Happy hacking,



running your file manager from a terminal

I do a lot of my work in a terminal. For the unfamiliar, this might seem strange, however once you’re comfortable with your shell, this is the best place to be. I don’t restrict myself to it though. I often want to spawn a file manager, or a graphical text editor. When I run nautilus, I usually see something like this:

james@computer:~/some/awesome/directory$ nautilus .
Initializing nautilus-open-terminal extension
Shutting down nautilus-open-terminal extension

This is useful, because I can open a file browser right where I want it, it’s annoying, because nautilus runs in that terminal until I close it. (This doesn’t happen if the nautilus process is always running, but since GNOME 3, it isn’t.)

My solution is a short bash script that runs nautilus, and leaves your terminal alone. I named my script nautilus, and placed it inside my ~/bin/. Here is the script:

# run nautilus from a terminal, without being attached to it; similar to nohup
# use the full path of nautilus to avoid it calling itself (recursion!)
{ `/usr/bin/nautilus "$@" &> /dev/null`; } &

I hope this is useful for you too. Feel free to do the same for gedit, nemo, and any other app which you often find convenient to run from the terminal. You can generalize this by leaving out the nautilus program:

if [ "$1" == "" ]; then
        echo "usage: ./"`basename $0`"  (to run a command nohup style)"
        exit 1
# do a nohup bash style according to:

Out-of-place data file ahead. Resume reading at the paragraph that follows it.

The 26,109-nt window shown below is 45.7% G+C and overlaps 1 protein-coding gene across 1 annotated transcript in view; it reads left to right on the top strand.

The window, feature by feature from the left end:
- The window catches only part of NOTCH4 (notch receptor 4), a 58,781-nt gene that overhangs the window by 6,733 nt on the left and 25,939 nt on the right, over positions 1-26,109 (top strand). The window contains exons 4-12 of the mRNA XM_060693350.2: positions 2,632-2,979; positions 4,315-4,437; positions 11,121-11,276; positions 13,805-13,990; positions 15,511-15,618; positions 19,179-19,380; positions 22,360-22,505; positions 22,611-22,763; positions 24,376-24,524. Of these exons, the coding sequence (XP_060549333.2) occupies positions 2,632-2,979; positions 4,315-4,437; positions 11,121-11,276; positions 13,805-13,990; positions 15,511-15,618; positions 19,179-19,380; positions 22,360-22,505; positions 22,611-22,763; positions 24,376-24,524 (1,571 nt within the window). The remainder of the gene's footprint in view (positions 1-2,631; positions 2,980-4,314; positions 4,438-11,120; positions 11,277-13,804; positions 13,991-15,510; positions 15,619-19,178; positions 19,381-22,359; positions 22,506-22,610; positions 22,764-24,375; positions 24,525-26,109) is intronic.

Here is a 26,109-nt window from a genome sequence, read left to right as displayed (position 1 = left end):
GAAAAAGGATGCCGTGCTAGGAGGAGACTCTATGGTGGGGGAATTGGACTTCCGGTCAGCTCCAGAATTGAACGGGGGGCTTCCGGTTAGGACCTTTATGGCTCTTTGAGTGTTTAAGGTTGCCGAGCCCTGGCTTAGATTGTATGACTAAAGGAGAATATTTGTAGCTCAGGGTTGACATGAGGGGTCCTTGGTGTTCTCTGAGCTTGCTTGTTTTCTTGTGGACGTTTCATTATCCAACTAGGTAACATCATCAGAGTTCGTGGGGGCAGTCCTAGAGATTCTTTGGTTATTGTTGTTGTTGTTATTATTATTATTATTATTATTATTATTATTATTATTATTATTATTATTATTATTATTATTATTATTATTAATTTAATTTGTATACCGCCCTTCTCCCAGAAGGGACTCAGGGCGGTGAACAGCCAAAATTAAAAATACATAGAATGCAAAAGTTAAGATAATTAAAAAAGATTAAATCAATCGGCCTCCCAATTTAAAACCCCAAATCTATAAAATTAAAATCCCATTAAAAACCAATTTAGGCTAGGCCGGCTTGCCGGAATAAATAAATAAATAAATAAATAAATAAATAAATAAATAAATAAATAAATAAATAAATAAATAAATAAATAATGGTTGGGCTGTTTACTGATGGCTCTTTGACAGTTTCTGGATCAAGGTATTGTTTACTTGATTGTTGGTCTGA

{ `"$@" &> /dev/null`; } &

I name the above script, and it helps me out from time to time, when I don’t want to touch my mouse.

In case you haven’t heard about it, there’s also an open-terminal extension for nautilus and nemo which lets you get to a terminal, from your file manager. A quick internet search should help you install it.

If you found this information useful, please let me know, and as always,

Happy hacking,


PS: If you plan to do this for gedit, you probably want to preserve stdin, so that you can still pipe things in. To do this, you’ll probably want:

{ `/usr/bin/gedit "$@" &> /dev/null`; } < /dev/stdin &    # accept stdin too!

Picking up the pieces after a Fedora 18 install

I love GNOME and Fedora, but “upgrading” from Fedora 17 to 18 did not go well for me. I recommend you wait until either these are all fixed, or Fedora 19+ suits your needs. Here are a list of problems I had, and some workarounds. Hopefully proper patches to these bugs will get merged quickly, so that you don’t need to use these fixes.

Problem: Boot fails after upgrade from Fedora 17 to Fedora 18. I used the new “fedup” method.

Workaround: I did a fresh install. Make sure you have backups first, of course. I didn’t feel like spending a lot of time debugging why it broke.

Problem: The <Backspace> key no longer goes “up” in nautilus. I hope this wasn’t a “feature removal”.

Workaround: Add:

(gtk_accel_path "<Actions>/ShellActions/Up" "BackSpace")

to your: ~/.config/nautilus/accels and restart nautilus of course.

Problem: Split view (extra pane) functionality is missing in nautilus 3.6

Workaround: The GNOME developers plan to eventually replace this in a similar form. Until then, you can install the nemo file manager, which is a fork of nautilus 3.4 and is packaged in Fedora 18. (yum install nemo nemo-open-terminal)

Problem: GNOME Shell background is entirely black in overview mode.

Workaround: Using gnome-tweak-tool, under the “Desktop” section, set “Have file manager handle the desktop“, to “OFF“. Unfortunately, this disables viewing of files on your desktop. This wasn’t a problem in Fedora 17.

Problem: Restarting the X server with the familiar Control-Alt-Backspace, can’t be enabled in the keyboard shortcuts menu as it used to.

Workaround: This option is now hidden in the gnome-tweak-tool under typing: terminate.

I hope this scratches your itches!

Happy hacking,